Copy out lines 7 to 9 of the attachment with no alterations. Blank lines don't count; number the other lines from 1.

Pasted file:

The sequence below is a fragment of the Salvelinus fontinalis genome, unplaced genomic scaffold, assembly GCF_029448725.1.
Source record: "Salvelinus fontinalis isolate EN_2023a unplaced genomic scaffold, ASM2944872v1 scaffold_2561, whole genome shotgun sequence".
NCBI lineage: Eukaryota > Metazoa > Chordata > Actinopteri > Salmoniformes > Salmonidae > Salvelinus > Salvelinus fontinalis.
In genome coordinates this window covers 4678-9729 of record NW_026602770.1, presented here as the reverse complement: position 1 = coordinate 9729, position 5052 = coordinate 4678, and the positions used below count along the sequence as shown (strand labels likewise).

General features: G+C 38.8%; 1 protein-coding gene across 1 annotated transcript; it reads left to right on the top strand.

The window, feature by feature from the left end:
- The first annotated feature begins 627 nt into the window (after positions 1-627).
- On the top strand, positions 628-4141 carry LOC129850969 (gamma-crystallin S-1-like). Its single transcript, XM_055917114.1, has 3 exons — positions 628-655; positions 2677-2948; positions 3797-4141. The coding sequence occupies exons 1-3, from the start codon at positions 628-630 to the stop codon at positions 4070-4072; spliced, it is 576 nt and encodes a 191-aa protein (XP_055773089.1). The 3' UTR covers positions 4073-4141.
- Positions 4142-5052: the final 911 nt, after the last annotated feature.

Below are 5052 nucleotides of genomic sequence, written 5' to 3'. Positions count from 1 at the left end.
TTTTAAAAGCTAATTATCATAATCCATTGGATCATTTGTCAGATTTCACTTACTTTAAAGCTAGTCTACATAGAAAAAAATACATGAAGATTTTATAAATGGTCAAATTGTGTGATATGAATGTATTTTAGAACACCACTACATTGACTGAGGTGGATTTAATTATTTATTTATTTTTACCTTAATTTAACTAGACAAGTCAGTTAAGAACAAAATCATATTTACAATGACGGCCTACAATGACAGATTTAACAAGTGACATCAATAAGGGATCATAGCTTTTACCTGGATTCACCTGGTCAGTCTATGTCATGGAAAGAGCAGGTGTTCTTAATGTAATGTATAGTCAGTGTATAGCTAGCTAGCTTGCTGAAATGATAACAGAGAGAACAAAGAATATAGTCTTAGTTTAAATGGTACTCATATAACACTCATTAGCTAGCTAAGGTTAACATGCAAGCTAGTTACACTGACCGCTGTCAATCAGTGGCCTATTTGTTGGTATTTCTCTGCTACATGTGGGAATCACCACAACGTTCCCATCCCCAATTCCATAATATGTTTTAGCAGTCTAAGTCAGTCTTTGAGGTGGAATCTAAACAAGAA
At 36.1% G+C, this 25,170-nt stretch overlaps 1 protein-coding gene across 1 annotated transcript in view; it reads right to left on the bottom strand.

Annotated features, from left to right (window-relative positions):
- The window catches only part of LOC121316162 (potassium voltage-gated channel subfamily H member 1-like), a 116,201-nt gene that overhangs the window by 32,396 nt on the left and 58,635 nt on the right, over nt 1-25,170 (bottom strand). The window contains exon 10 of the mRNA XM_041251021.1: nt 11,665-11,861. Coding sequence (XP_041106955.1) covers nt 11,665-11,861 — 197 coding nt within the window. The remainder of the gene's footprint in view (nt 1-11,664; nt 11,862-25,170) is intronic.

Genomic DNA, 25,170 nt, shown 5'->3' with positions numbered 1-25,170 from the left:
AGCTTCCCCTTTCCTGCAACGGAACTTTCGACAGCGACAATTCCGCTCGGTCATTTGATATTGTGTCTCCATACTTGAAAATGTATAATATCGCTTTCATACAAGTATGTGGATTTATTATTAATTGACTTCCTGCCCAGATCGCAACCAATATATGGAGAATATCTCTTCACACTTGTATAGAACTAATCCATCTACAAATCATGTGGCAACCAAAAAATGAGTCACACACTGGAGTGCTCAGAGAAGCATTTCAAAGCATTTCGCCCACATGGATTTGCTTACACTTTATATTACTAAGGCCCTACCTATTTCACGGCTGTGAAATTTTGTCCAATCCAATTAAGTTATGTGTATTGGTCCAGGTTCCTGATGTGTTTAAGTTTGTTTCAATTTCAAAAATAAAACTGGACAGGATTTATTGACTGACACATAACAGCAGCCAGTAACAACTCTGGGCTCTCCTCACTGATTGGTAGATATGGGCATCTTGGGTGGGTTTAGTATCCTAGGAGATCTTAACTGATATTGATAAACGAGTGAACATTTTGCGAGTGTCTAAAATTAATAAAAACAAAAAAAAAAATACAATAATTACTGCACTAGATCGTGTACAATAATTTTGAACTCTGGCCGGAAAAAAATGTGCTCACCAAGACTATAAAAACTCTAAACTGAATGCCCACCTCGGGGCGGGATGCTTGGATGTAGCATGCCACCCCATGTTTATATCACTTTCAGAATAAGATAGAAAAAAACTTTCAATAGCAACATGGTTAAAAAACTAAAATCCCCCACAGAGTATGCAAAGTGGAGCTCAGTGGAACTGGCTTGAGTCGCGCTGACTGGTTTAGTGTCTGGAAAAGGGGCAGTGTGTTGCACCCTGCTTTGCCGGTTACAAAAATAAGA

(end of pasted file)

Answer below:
- The first annotated feature begins 627 nt into the window (after positions 1-627).
- On the top strand, positions 628-4141 carry LOC129850969 (gamma-crystallin S-1-like). Its single transcript, XM_055917114.1, has 3 exons — positions 628-655; positions 2677-2948; positions 3797-4141. The coding sequence occupies exons 1-3, from the start codon at positions 628-630 to the stop codon at positions 4070-4072; spliced, it is 576 nt and encodes a 191-aa protein (XP_055773089.1). The 3' UTR covers positions 4073-4141.
- Positions 4142-5052: the final 911 nt, after the last annotated feature.